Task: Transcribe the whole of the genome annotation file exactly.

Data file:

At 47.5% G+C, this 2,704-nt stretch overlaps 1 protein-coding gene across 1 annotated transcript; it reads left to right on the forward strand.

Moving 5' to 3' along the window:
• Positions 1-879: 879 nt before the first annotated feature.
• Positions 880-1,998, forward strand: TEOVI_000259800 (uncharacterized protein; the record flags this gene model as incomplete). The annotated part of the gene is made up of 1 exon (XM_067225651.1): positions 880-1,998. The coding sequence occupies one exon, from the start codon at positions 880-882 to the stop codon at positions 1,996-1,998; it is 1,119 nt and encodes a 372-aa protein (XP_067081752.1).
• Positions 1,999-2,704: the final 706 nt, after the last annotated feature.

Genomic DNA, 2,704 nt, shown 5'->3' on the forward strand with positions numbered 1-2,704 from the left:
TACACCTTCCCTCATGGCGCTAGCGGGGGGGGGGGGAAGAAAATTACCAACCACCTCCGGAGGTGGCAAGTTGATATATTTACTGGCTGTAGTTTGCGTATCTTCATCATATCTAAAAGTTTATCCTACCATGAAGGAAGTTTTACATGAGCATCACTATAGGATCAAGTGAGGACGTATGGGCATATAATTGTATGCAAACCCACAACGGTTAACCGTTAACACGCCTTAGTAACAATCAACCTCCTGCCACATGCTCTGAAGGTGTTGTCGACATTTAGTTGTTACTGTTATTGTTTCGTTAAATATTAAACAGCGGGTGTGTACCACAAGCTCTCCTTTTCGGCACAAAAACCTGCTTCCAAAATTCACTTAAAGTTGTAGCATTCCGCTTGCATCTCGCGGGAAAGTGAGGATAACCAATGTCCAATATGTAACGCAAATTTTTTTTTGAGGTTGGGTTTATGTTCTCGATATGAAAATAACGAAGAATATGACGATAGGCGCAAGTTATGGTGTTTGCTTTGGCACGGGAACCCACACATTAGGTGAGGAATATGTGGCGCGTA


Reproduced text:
At 47.5% G+C, this 2,704-nt stretch overlaps 1 protein-coding gene across 1 annotated transcript; it reads left to right on the forward strand.

Moving 5' to 3' along the window:
• Positions 1-879: 879 nt before the first annotated feature.
• Positions 880-1,998, forward strand: TEOVI_000259800 (uncharacterized protein; the record flags this gene model as incomplete). The annotated part of the gene is made up of 1 exon (XM_067225651.1): positions 880-1,998. The coding sequence occupies one exon, from the start codon at positions 880-882 to the stop codon at positions 1,996-1,998; it is 1,119 nt and encodes a 372-aa protein (XP_067081752.1).
• Positions 1,999-2,704: the final 706 nt, after the last annotated feature.

Genomic DNA, 2,704 nt, shown 5'->3' on the forward strand with positions numbered 1-2,704 from the left:
TACACCTTCCCTCATGGCGCTAGCGGGGGGGGGGGGAAGAAAATTACCAACCACCTCCGGAGGTGGCAAGTTGATATATTTACTGGCTGTAGTTTGCGTATCTTCATCATATCTAAAAGTTTATCCTACCATGAAGGAAGTTTTACATGAGCATCACTATAGGATCAAGTGAGGACGTATGGGCATATAATTGTATGCAAACCCACAACGGTTAACCGTTAACACGCCTTAGTAACAATCAACCTCCTGCCACATGCTCTGAAGGTGTTGTCGACATTTAGTTGTTACTGTTATTGTTTCGTTAAATATTAAACAGCGGGTGTGTACCACAAGCTCTCCTTTTCGGCACAAAAACCTGCTTCCAAAATTCACTTAAAGTTGTAGCATTCCGCTTGCATCTCGCGGGAAAGTGAGGATAACCAATGTCCAATATGTAACGCAAATTTTTTTTTGAGGTTGGGTTTATGTTCTCGATATGAAAATAACGAAGAATATGACGATAGGCGCAAGTTATGGTGTTTGCTTTGGCACGGGAACCCACACATTAGGTGAGGAATATGTGGCGCGTA